A man of peace whose ideas defeat dictators
Halfway around the world from Cairo’s Tahrir Square, an American intellectual shuffles about his cluttered house in a working-class part of Boston. His name is Gene Sharp. Stoop-shouldered and white-haired at 83, he grows orchids, has yet to master the internet and hardly seems like a dangerous man.
Yet for the world’s despots, his ideas can be fatal.
Few people in the West have heard of Mr Sharp, but for decades his practical writings on non-violent revolution - most notably From Dictatorship to Democracy, a 93-page guide to toppling autocrats, available for download in 24 languages - have inspired dissidents in Burma, Bosnia, Estonia and Zimbabwe, and now Tunisia and Egypt.
When Egypt’s April 6 youth movement was struggling to recover from a failed revolt in 2005, its leaders tossed around “crazy ideas” about bringing down the government, said Ahmed Maher, a leading strategist. They stumbled on Mr Sharp’s ideas while examining the Serbian movement Otpor, which he had influenced.
When the International Centre on Non-violent Conflict, which trains democracy activists, slipped into Cairo several years ago to conduct a workshop, among the papers it distributed was Mr Sharp’s 198 Methods of Non-Violent Action, a list of tactics that range from hunger strikes to “protest disrobing” to “disclosing identities of secret agents”.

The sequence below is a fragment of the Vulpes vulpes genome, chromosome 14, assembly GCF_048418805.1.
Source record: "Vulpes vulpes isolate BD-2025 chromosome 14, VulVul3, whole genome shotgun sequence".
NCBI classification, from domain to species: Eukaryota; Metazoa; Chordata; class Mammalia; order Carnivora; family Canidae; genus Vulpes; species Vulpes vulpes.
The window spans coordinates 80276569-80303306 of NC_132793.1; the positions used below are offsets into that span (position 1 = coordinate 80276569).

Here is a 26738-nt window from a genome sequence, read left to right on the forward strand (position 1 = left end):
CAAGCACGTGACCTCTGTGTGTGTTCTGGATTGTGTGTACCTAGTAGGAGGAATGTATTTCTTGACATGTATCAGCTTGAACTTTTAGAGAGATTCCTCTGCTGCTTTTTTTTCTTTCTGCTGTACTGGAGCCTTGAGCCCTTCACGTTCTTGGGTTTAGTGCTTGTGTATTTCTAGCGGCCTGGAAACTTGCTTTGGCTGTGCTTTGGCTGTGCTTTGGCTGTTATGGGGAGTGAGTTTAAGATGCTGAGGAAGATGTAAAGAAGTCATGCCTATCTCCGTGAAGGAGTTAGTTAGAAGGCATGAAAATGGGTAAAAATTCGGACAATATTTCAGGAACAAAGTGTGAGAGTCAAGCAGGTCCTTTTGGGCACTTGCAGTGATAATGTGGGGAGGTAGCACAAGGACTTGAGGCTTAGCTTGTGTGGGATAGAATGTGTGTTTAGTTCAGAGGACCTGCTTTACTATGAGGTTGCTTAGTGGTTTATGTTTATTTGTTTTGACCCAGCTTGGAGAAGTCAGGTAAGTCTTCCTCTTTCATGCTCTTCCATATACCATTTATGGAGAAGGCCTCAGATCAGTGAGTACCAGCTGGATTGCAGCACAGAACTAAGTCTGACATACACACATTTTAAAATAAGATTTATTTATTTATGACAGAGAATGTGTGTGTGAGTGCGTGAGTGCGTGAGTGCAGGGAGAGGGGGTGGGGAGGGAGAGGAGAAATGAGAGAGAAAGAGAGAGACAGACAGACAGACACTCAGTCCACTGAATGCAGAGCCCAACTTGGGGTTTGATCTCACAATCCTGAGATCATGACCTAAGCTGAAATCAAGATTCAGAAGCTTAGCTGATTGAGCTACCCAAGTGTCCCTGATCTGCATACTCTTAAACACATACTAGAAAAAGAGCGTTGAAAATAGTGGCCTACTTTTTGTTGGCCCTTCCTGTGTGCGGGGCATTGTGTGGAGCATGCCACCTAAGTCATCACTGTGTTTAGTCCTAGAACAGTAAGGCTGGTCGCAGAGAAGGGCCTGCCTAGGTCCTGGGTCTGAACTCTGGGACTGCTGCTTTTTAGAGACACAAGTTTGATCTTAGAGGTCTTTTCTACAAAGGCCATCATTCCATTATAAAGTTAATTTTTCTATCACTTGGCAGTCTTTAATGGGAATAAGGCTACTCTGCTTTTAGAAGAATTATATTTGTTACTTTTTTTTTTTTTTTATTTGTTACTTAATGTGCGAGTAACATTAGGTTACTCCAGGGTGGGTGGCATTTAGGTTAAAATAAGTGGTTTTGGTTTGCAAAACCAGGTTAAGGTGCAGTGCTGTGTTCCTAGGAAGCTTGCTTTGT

Dalia Ziada, an Egyptian blogger and activist who attended the workshop and later organised similar sessions on her own, said trainees were active in both the Tunisia and Egypt revolts.
She said that activists translated excerpts of Mr Sharp’s work into Arabic, and that his message of “attacking weaknesses of dictators” stuck with them.
Peter Ackerman, a former student of Mr Sharp who founded the non-violence centre and ran the Cairo workshop, cites his former mentor as proof that “ideas have power”.
Mr Sharp, hard-nosed yet shy, is careful not to take credit.
He is more thinker than revolutionary, though as a young man he participated in sit-ins and spent nine months in a US federal prison as a conscientious objector during the Korean War.